Rattling off a quick update about my personal practice, using the Three Trainings framework of Buddhism.
One of the reasons I started practice was because I was becoming very aware of how little control over my own mind I had. This is both an early example of a growing awareness of anicca (radical impermanence) from the unconditional side of things, but also a positive and motivating realisation that made me want to see if the corollary was possible: an ability to move the mind.
In the first part of this post I discussed conditional ways of using humility as a renunciatory practice, giving up tightly held aspects of the self which turn out to be unhelpful and inessential. I’m going to come back to the quote that started the post: ‘Humility is having nothing invested in the self-image’. This points to a different, unconditional way of discussing humility and identity, and implies that it isn’t even necessary, which I will now ponder on in the form of a blog post…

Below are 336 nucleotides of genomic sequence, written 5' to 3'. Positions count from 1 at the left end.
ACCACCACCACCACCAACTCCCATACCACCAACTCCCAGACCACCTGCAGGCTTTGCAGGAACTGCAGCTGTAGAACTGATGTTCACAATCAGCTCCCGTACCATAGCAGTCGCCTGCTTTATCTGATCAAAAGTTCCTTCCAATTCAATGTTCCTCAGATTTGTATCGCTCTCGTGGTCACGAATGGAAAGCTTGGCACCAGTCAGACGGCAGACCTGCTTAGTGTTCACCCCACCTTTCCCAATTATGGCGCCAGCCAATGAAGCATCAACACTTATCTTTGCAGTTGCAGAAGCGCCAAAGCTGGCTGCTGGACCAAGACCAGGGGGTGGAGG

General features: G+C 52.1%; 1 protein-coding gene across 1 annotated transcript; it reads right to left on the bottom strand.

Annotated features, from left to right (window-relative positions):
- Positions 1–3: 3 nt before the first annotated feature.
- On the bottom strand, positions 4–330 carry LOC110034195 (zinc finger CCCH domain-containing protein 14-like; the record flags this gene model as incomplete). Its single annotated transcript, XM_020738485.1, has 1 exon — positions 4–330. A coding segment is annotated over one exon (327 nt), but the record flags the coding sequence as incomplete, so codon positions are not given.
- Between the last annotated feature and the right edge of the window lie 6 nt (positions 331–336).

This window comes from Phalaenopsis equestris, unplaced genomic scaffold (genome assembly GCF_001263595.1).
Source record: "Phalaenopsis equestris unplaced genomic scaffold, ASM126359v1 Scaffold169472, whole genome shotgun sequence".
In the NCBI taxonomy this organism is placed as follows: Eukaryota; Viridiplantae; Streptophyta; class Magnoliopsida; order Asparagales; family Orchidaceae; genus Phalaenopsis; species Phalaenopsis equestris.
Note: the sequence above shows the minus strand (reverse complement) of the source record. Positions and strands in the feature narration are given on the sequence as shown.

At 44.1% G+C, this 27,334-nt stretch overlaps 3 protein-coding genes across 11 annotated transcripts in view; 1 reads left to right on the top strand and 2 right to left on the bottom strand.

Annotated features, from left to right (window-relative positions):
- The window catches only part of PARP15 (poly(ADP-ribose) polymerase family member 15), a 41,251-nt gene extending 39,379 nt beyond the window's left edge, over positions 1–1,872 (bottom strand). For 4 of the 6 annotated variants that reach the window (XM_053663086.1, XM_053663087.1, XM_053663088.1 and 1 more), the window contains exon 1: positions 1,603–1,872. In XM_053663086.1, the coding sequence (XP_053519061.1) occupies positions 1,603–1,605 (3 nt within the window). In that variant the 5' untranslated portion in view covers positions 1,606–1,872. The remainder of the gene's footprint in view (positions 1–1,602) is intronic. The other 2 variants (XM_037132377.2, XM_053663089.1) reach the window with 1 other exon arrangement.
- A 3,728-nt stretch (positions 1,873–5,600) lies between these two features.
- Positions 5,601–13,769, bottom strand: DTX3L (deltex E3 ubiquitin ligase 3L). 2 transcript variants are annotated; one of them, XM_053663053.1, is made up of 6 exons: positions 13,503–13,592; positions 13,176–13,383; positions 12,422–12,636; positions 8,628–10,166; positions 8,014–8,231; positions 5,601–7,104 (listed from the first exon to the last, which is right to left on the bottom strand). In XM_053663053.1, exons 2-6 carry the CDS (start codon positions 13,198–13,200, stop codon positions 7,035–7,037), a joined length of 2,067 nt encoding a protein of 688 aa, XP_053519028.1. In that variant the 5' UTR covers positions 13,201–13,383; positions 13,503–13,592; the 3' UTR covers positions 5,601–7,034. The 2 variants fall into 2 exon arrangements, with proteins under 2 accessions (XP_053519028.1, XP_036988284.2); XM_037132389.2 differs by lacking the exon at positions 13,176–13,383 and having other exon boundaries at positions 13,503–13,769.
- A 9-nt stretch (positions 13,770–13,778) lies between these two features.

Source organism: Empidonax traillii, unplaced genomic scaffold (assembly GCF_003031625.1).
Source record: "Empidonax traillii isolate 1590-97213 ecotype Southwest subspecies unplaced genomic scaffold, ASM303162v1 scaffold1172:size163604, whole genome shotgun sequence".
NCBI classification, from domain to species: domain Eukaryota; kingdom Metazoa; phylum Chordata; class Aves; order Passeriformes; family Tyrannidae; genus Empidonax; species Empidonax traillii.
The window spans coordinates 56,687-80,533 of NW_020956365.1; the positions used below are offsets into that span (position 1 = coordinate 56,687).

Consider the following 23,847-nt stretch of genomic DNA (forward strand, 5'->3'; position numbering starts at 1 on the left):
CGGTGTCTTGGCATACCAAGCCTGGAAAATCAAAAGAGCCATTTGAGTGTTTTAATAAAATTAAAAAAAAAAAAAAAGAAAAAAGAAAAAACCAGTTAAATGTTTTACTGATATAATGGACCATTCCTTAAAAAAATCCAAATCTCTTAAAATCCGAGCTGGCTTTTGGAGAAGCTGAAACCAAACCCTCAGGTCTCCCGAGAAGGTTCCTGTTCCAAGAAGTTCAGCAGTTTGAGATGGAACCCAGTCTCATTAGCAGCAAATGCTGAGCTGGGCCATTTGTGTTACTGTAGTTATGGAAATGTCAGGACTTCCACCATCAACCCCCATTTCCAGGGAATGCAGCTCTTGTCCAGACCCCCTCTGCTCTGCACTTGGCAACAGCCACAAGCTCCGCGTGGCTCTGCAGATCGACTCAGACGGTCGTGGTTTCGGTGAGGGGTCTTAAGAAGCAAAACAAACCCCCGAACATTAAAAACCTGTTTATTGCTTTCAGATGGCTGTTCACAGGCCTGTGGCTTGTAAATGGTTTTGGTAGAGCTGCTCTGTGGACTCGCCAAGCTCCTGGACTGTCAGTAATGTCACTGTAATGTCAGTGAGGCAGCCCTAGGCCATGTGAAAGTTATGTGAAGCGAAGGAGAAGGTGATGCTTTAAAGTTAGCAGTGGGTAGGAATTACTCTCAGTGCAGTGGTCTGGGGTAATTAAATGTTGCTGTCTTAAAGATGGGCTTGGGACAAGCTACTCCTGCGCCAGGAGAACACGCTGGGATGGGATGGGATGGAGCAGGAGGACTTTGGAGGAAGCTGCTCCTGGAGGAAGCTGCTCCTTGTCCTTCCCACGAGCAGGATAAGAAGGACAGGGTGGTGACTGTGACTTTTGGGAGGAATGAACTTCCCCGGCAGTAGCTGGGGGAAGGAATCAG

An acquaintance of mine who has a knack for explaining contemplative practice in fresh and new ways once posted about humility and identity on a dharma forum: ‘humility is having nothing invested in the self-image’.
The cycles of practice are starting to become a little less opaque, which is very encouraging, as I could often feel very lost at times.
Practice is more and more difficult to talk about in terms of discrete topics. This was frustrating me when writing the last blog post, because I was trying to isolate the factors of awakening in order to make them more easy to discuss. I was wondering if I was being overcomplicated or simply not articulate enough.